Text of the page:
- It is highly intuitive that the future is open and the past is closed — whereas it is unsettled whether there will be a fourth world war, it is settled that there was a first.
- Recently, it has become increasingly popular to claim that the intuitive openness of the future implies that contingent statements about the future, such as ‘there will be a sea battle tomorrow,’ are non-bivalent (neither true nor false).
- In this paper, we argue that the non-bivalence of future contingents is at odds with our pre-theoretic intuitions about the openness of the future. These are revealed by our pragmatic judgments concerning the correctness and incorrectness of assertions of future contingents.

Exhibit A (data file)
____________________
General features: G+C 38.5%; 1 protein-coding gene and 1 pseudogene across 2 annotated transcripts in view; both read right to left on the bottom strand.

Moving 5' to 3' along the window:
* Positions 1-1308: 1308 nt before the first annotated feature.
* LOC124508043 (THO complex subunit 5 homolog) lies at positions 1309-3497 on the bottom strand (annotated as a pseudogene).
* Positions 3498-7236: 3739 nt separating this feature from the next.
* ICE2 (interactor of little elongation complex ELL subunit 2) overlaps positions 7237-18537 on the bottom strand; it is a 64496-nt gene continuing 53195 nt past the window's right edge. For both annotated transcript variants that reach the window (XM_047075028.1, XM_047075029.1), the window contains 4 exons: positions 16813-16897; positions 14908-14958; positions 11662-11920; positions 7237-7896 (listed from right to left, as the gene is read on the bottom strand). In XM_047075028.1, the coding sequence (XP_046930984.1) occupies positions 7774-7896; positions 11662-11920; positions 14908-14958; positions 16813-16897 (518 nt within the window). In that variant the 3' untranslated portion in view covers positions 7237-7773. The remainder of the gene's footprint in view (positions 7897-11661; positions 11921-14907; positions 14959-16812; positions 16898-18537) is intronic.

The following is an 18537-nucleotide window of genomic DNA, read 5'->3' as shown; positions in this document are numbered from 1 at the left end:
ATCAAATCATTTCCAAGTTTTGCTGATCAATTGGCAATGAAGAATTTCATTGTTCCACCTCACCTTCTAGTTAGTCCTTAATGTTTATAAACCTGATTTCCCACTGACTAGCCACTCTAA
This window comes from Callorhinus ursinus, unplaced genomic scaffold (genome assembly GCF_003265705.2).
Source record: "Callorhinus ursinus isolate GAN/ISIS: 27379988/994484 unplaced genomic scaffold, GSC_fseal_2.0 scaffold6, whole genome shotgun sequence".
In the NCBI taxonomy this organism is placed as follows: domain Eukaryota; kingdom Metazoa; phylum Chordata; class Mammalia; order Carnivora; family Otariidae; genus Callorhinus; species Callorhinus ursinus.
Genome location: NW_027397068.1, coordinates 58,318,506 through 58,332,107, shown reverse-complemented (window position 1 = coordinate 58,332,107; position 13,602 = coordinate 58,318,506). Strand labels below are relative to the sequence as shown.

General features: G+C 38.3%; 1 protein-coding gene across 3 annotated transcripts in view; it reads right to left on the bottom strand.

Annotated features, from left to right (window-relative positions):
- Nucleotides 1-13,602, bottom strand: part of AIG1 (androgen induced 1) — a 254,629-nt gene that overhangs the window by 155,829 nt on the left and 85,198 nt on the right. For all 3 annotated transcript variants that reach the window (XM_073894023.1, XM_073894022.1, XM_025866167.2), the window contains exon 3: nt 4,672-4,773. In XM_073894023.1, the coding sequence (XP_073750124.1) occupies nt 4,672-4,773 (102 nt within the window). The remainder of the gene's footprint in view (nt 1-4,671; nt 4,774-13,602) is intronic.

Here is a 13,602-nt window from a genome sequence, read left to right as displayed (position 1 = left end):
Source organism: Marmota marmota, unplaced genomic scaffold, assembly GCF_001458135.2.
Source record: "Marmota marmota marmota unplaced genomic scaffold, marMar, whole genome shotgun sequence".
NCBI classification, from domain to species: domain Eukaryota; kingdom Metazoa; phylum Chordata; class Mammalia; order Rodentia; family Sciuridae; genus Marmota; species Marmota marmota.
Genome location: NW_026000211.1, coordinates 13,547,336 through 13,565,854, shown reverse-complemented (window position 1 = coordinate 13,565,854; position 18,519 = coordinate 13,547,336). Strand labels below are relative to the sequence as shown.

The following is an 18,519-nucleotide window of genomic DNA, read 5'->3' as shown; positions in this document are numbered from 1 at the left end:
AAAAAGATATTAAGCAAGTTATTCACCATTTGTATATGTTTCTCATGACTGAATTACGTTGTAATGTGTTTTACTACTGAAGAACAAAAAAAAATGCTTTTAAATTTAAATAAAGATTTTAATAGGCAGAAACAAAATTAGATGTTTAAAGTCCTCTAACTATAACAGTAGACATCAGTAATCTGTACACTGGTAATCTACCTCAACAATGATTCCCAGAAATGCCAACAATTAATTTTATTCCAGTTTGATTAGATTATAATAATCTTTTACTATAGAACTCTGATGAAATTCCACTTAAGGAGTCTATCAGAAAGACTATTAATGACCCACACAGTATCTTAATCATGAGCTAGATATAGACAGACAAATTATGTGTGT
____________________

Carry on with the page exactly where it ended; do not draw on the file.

- We argue that the pragmatic data together with a plausible account of assertion shows that in many cases we take future contingents to be true (or to be false), though we take the future to be open in relevant respects.
- It follows that appeals to intuition to support the non-bivalence of future contingents is untenable. Intuition favours bivalence.
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